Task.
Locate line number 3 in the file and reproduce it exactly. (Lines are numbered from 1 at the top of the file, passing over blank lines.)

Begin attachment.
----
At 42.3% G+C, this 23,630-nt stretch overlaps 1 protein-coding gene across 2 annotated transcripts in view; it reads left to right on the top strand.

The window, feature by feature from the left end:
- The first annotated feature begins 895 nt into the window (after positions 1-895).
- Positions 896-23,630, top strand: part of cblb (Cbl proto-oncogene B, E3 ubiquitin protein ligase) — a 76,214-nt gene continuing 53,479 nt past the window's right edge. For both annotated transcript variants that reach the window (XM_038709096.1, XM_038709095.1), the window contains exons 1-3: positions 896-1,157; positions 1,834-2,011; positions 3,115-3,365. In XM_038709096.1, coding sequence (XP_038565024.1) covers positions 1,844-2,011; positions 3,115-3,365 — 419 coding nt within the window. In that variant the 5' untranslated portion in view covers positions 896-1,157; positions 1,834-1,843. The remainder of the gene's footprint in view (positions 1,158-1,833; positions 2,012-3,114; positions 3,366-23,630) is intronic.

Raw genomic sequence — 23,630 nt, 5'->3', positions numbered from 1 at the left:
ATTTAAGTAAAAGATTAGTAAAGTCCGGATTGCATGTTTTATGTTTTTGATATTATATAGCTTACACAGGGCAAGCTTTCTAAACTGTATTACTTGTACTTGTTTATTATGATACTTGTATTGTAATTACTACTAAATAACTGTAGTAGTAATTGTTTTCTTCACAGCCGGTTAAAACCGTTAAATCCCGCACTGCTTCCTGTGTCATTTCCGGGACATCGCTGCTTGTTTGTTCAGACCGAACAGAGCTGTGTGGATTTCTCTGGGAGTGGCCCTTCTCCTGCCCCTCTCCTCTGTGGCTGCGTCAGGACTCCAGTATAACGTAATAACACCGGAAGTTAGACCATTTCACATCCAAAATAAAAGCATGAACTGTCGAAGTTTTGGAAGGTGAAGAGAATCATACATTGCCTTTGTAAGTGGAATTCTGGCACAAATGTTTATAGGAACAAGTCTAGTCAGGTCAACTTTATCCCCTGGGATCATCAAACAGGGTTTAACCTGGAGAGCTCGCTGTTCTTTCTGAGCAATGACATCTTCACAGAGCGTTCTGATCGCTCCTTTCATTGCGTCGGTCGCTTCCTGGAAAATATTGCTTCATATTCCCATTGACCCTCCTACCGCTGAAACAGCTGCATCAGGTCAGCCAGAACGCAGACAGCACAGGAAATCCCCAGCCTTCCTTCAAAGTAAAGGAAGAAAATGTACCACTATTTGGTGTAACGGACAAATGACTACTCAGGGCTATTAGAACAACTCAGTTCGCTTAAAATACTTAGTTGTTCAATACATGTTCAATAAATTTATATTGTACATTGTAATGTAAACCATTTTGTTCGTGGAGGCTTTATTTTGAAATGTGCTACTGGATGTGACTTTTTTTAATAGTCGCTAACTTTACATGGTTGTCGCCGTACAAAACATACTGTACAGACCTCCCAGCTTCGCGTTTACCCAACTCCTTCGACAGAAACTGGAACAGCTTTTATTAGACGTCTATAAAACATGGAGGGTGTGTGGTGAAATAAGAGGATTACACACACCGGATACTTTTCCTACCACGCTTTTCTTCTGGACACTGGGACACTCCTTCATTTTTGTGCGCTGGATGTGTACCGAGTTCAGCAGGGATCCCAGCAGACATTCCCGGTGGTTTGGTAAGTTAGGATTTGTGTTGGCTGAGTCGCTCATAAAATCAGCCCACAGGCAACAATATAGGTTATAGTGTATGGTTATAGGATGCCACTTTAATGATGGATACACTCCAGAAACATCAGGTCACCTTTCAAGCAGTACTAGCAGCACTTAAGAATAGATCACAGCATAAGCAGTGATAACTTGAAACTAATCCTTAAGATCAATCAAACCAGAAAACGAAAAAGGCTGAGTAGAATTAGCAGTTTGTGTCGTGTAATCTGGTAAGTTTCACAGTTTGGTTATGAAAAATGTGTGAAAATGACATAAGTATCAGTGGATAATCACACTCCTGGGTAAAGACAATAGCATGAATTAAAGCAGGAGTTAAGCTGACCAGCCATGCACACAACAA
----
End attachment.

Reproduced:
- The first annotated feature begins 895 nt into the window (after positions 1-895).